The Bohart Museum is open to the public Mondays through Thursdays from 9 a.m. to noon and 1 to 5 p.m., except on holidays. More information on the Bohart Museum is available on the website at http://bohart.ucdavis.edu or by contacting (530) 752-0493 or email@example.com.
Meanwhile, Bohart Museum officials are gearing up for the ninth annual UC Davis Biodiversity Museum Day, set Saturday, Feb. 15. Featuring 13 museums or collections, the science-based event offers an opportunity for visitors of all ages to meet and talk with UC Davis scientists—from undergraduates to staff to emeriti professors. It is free and family friendly.
Participants in the Feb. 15th Biodiversity Museum Day:
- Arboretum and Public Garden
- Bohart Museum of Entomology
- Botanical Conservatory
- California Raptor Center
- Center for Plant Diversity
- Department of ?Anthropology Museum
- Häagen-Dazs Honey Bee Haven
- Marine Invertebrate Collection (not linked)
- Museum of Wildlife and Fish Biology
- Nematode Collection
- Paleontology Collection
- Phaff Yeast Culture Collection
- Viticulture Enology Culture Collection
The 13 museums or collections represent nine departments, all within walking distance on campus except the Raptor Center on Old Davis Road and the bee garden on Bee Biology Road. The UC Davis Department of Entomology and Nematology will showcase three museums or collections: Bohart Museum of Entomology, the Honey Bee Haven, and the Nematode Collection.
Author - Communications specialist
Tien Ferreira, 4, of Fairfield, displays her blue butterfly cape, as Bohart associate Greg Karofelas holds a collection of blue morpho butterflies. In back is Jeff Smith, curator of the Lepidoptera section. (Photo by Kathy Keatley Garvey)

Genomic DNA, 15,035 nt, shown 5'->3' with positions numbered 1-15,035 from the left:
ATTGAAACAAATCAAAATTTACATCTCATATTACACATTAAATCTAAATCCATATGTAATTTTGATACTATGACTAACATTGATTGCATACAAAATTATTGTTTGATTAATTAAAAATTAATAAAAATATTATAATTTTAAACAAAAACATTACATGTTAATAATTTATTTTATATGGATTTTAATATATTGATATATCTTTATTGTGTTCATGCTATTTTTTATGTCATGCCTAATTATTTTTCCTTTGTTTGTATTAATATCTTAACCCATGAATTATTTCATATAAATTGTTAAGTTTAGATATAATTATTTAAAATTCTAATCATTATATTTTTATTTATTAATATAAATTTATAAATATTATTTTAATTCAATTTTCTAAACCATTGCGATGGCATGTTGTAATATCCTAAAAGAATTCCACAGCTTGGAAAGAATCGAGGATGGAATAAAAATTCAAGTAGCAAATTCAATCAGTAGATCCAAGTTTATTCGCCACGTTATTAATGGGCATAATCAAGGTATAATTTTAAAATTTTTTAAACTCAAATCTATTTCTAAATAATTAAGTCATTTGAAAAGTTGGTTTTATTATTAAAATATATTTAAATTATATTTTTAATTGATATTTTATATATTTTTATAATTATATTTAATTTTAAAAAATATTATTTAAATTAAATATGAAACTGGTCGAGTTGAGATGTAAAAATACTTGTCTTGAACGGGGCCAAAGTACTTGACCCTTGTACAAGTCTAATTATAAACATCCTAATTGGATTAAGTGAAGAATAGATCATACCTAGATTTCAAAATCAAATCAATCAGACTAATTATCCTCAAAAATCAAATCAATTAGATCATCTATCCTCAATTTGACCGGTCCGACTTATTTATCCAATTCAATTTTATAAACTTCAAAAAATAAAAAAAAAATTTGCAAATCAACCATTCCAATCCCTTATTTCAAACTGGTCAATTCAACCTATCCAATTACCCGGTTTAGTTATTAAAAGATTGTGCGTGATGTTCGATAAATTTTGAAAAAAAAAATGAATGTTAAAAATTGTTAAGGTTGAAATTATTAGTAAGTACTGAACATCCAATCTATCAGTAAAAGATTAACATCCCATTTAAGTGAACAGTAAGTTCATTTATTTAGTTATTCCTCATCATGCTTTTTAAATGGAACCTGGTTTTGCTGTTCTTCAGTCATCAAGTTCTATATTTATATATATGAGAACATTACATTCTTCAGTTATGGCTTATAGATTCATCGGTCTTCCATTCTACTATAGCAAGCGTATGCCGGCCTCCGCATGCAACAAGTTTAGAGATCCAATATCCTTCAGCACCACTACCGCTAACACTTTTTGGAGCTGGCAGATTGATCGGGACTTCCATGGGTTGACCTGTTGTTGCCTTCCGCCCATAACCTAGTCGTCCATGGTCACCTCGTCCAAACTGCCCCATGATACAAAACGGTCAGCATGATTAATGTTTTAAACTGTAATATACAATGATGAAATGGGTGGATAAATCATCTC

Tien Ferreira, 4, of Fairfield, wearing her blue butterfly cape, looks at the blue morpho butterflies held by Bohart associate Greg Karofelas. (Photo by Kathy Keatley Garvey)
Brownie Girl Scout Troop 5520 members Lauren Wells (front),7, and Madeline Louis, 8, both of West Sacramento, look at a drawer of butterflies held by Bohart associate Greg Kareofelas. (Photo by Kathy Keatley Garvey)
Before Brownie Girl Scout Troop 5520 toured the Bohart Museum, they met to discuss their insect-themed assignments. Here Lauren Wells (left), 7, and Madeline Louis, 8, display a handwritten poster. (Photo by Kathy Keatley Garvey)
Savanna Miller, 7, and her sister Olivia, 4, of Vacaville, are fascinated by the insect specimens at the Bohart Museum of Entomology. These include Birdwing butterflies (left), and the yellow ones are the Tithonus Birdwing – Ornithoptera tithonus – from New Guinea and nearby island of Irian Jaya, according to curator Jeff Smith.(Photo by Kathy Keatley Garvey)
Olivia Miller, 4, of Vacaville, is in awe. (Photo by Kathy Keatley Garvey)
Entomologist Jeff Smith, who curates the Lepidoptera section of the Bohart Museum, shows some specimens to Vacaville residents Ginny Miller and her grandchildren, Savanna, 7, and Olivia, 4. (Photo by Kathy Keatley Garvey)
Olivia Miller, 4, and her sister, Savannah, 7, demonstrate how butterflies fly. (Photo by Kathy Keatley Garvey)
The Lepidoptera section of the Bohart Museum houses nearly half-a-million butterflies and moths. (Photo by Kathy Keatley Garvey)